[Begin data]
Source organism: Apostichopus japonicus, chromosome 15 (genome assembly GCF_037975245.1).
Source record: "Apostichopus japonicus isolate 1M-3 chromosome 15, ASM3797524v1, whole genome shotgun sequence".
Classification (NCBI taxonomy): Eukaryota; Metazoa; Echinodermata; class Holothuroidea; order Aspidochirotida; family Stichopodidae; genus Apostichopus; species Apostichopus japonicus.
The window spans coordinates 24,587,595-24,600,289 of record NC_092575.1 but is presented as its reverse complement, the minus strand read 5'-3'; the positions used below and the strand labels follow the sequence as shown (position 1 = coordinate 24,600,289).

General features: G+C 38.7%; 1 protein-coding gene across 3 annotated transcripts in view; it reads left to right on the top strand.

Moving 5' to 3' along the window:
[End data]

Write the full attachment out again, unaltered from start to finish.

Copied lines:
Source organism: Apostichopus japonicus, chromosome 15 (genome assembly GCF_037975245.1).
Source record: "Apostichopus japonicus isolate 1M-3 chromosome 15, ASM3797524v1, whole genome shotgun sequence".
Classification (NCBI taxonomy): Eukaryota; Metazoa; Echinodermata; class Holothuroidea; order Aspidochirotida; family Stichopodidae; genus Apostichopus; species Apostichopus japonicus.
The window spans coordinates 24,587,595-24,600,289 of record NC_092575.1 but is presented as its reverse complement, the minus strand read 5'-3'; the positions used below and the strand labels follow the sequence as shown (position 1 = coordinate 24,600,289).

General features: G+C 38.7%; 1 protein-coding gene across 3 annotated transcripts in view; it reads left to right on the top strand.

Moving 5' to 3' along the window: